6. Read books and magazines about nature.
7.Get involved with environmental organizations.
8. Take care of a pet.
9. Build your own ecosystem.
10. Start a collection.

If your child is naturalistic or nature smart it is important that solve logic problems and games, get involved with a team sport or take dance classes, play an instrument, read books of interest, take photography lessons, keep a journal or diary, and meet new people. For more information on naturalistic or nature smart children read, "You're Smarter Than You Think", by Thomas Armstrong, PhD.

Wednesday, March 21, 2012

Tip #61: Know If Your Child is Interpersonal or Self Smart


The interpersonal or people smart child has to do with the interaction with others. Children or adults who are highly interpersonal or people smart tend to be outgoing. That brings us to tip #61.


Tip #61: Know if your child is interpersonal or people smart.

People smart children are sensitive to other's moods, feelings, and have the ability to cooperate as a part of a group. They typically learn best by working with others and enjoy discussion and debate. Interpersonal people like watch people, make friends easily, offer to help when someone needs it, enjoys group activities, feels confident when meeting new people, like to organize activities for friends, enjoys getting people to see things their way, and enjoys volunteering for causes that help other people.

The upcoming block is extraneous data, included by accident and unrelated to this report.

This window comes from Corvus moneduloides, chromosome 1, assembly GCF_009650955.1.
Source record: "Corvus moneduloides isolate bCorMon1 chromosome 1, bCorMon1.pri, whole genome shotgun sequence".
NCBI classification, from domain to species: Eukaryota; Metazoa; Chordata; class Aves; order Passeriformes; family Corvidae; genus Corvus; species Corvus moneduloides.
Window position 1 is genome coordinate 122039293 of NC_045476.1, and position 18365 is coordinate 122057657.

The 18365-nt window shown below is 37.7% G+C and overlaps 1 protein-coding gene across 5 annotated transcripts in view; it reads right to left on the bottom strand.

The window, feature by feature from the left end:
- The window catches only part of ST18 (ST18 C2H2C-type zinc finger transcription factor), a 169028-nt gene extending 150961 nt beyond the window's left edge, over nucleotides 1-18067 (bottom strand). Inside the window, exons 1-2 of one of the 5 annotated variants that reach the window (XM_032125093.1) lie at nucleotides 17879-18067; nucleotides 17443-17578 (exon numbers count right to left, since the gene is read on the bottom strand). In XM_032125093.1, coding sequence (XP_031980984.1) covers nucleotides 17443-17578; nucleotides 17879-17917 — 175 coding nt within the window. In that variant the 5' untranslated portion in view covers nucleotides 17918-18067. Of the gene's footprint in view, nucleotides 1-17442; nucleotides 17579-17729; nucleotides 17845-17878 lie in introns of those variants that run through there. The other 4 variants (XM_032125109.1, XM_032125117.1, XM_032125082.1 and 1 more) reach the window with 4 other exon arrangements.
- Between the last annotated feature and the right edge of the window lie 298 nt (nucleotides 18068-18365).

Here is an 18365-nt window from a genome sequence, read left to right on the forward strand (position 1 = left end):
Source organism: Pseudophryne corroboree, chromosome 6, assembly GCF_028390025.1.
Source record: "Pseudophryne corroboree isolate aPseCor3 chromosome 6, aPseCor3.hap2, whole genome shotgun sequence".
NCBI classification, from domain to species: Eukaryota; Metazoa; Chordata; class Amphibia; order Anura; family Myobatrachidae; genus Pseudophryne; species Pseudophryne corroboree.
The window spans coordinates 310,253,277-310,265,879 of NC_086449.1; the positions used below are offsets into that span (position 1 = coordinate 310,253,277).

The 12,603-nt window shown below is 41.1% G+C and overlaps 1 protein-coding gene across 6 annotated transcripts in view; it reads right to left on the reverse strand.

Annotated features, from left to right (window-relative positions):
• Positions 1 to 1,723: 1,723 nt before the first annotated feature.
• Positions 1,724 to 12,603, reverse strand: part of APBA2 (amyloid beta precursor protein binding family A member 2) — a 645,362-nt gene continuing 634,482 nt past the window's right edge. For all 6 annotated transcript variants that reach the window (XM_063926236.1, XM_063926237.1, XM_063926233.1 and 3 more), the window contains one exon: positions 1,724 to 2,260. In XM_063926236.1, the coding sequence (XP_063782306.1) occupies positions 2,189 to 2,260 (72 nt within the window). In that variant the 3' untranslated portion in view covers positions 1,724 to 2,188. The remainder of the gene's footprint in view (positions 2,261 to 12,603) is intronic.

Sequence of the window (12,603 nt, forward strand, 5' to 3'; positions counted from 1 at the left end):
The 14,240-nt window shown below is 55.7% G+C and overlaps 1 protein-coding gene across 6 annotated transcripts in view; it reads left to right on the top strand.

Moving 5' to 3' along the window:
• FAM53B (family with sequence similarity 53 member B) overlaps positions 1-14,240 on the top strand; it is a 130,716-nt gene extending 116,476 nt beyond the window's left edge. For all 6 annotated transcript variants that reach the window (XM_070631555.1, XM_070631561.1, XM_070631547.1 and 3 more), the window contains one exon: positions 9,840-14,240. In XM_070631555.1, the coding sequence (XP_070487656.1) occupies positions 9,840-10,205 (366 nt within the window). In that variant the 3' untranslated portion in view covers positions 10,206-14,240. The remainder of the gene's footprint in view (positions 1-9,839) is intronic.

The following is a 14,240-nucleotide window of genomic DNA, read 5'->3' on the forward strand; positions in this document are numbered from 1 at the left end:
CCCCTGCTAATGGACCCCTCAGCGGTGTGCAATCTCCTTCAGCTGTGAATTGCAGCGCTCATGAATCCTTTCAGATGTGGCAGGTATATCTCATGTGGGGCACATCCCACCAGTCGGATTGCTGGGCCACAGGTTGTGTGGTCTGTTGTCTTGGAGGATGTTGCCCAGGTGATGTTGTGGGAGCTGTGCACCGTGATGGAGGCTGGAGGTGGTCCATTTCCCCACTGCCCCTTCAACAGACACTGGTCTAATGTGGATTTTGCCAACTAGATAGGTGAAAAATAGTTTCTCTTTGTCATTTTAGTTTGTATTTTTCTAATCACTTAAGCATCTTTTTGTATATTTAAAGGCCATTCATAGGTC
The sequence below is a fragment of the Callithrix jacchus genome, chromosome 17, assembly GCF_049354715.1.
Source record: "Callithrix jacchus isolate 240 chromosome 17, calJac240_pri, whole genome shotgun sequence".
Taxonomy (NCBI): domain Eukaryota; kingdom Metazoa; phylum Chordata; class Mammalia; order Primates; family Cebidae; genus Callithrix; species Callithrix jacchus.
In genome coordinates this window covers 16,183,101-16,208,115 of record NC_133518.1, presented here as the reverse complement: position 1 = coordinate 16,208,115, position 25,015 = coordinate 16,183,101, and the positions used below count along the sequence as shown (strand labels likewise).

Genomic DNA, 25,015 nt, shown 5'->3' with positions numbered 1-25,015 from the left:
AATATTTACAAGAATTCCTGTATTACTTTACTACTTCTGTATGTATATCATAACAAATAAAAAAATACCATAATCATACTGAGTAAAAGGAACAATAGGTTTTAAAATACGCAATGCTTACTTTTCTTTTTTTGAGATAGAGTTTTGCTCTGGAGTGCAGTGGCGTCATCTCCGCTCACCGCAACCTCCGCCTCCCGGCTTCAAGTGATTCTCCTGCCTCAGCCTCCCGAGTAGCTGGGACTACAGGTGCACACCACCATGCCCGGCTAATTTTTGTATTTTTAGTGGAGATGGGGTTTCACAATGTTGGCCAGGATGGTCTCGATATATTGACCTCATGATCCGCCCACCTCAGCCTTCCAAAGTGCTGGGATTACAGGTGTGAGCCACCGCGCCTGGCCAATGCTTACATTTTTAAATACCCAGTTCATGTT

Careers that suit those with dominate interpersonal or people smart intelligences include sales, politicians, managers, teachers, and social workers.

Some things you can do to help your child become more interpersonal or people smart are:

1. Keep a list of your friends and their telephone numbers.
2. Meet new people.
3. Volunteer to help others.
4. Run for election in student government.
5. Tutor someone.
6. Spend time with friends and family.
7. Practice meeting friend with family members or someone you trust.
8. Make the most of cooperative learning.
9. Start a club or group that has like interest.
10. Go to public places and watch people and notice their body language and expressions.